Materiality and Spirituality are twin aspects characterising Sunaryo’s practice. His aesthetic formulation – a fusion of Eastern philosophies, Javanese traditions and Western modernity, transmutes itself to his works. Sunaryo exudes the aura of a shaman, faith healer and philosopher, where the search for self and meaning are themes surfacing in this body of works of 46 unique works on paper, and three edition prints. Sunaryo’s six-week residency at STPI have produced an astonishing volume of works - characterized by dense textures and bold colours that bear his inscrutable imagery of his thumb print impression.
If Sunaryo’s endeavour at the STPI were to be faulted for want of variety and adventure, the outcome of his residency should hold a few surprises for the observers of his oeuvre. Recognised to be one of the founding figures of Indonesian Contemporary art, Sunaryo is well known for his paintings of Indonesian themes, such as Balinese dancers and barongs (masked dancers who symbolize the "spirit king") and his artworks that reflected the social and environmental issues of modern Indonesia transformative years. Sunaryo cites his coming of age that triggered his questioning of self-definition and began his self-discovery by re-looking at imprints of Indonesian cultural identity and that of his own.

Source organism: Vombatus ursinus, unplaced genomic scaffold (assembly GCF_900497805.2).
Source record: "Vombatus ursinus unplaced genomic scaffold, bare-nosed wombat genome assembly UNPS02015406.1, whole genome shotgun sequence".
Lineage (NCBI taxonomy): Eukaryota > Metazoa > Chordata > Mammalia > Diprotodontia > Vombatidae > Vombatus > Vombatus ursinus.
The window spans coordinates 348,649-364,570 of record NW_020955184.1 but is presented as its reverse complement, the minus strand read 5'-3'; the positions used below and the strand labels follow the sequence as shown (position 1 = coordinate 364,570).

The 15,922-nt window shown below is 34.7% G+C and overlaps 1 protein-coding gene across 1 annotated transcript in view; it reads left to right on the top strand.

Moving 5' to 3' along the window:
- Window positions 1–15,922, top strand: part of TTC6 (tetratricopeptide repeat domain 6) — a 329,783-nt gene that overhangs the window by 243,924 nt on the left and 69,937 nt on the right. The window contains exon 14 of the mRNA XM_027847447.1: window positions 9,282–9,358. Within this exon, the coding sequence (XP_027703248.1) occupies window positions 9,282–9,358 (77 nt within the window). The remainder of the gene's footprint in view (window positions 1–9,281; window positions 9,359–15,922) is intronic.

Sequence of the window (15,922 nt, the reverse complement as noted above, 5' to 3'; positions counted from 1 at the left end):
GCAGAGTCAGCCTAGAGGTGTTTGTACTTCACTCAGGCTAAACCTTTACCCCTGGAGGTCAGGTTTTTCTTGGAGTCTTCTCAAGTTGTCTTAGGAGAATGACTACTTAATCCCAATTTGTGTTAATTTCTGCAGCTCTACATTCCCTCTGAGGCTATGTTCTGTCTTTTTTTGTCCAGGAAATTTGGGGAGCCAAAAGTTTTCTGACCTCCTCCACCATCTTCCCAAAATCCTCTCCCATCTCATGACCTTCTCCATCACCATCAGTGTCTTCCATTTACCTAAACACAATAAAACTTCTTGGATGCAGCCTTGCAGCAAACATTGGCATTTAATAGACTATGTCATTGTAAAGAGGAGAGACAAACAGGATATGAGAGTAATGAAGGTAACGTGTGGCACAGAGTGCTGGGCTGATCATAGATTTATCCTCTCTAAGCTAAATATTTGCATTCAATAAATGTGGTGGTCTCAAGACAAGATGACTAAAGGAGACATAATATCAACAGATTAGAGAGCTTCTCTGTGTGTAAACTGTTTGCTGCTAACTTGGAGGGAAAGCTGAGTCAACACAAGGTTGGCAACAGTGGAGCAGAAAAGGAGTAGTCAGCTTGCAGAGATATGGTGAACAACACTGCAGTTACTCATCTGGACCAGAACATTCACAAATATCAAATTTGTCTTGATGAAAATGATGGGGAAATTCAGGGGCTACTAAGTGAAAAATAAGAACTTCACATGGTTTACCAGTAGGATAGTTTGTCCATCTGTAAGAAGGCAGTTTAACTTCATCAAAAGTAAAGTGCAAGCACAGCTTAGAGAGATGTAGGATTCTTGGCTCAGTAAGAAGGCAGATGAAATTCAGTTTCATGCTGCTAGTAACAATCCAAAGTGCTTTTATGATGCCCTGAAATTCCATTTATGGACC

Sunaryo fascination with what he regards as the inherent symbol of one’s identity, led him to probe further into the enigma of the humble thumb print impression. His magnified portrayals of the thumb print, transform this diminutive threshold of coded secrets into monumental visual statements. STPI’s Chief printmaker Eitaro Ogawa found “the simplicity of the idea refreshing” and added, “The thumb print is a primitive way of making prints. If you look at history, there are instances where hand imprints can be found, such as in wall paintings discovered in pre-historic caves.”
Making explorations on his cultural identity, Sunaryo employs the traditional Batik design elements and re-creates these prints without following its convention. The process of re-working these motifs relates to his idea that culture is constantly evolving and undergoes an artificial process. Master papermaker at the STPI, Richard Hungerford said that, “while batik designs are stamp-specific and relate to practical elements of the imagery, Sunaryo is using the stamps out of context, internalizing the batik stain as the paper was developed."
The arsenal of textures in these works reminds us of Sunaryo’s sensitivity and skill brought about by his sculptural sensibility. Sunaryo layered and smeared daring cocktails of crimsons and black paint with expressive intensity, incorporated scraffito3 painting processes to give added dimension to his line drawings and affixed sculptural bamboo formations into the paper base; thus pushing the materiality of the medium and paper further.
Sunaryo works are freely improvised, intuitive affairs created in the spirit of self searching. For Sunaryo the identity he aspired, exist only in a poetic realm, one in which colour and form serve as analogues for psychological and emotional states. ‘Poetry of Inner Dreams’ is truly the artist’s lyrical evocation of a contemplative moment.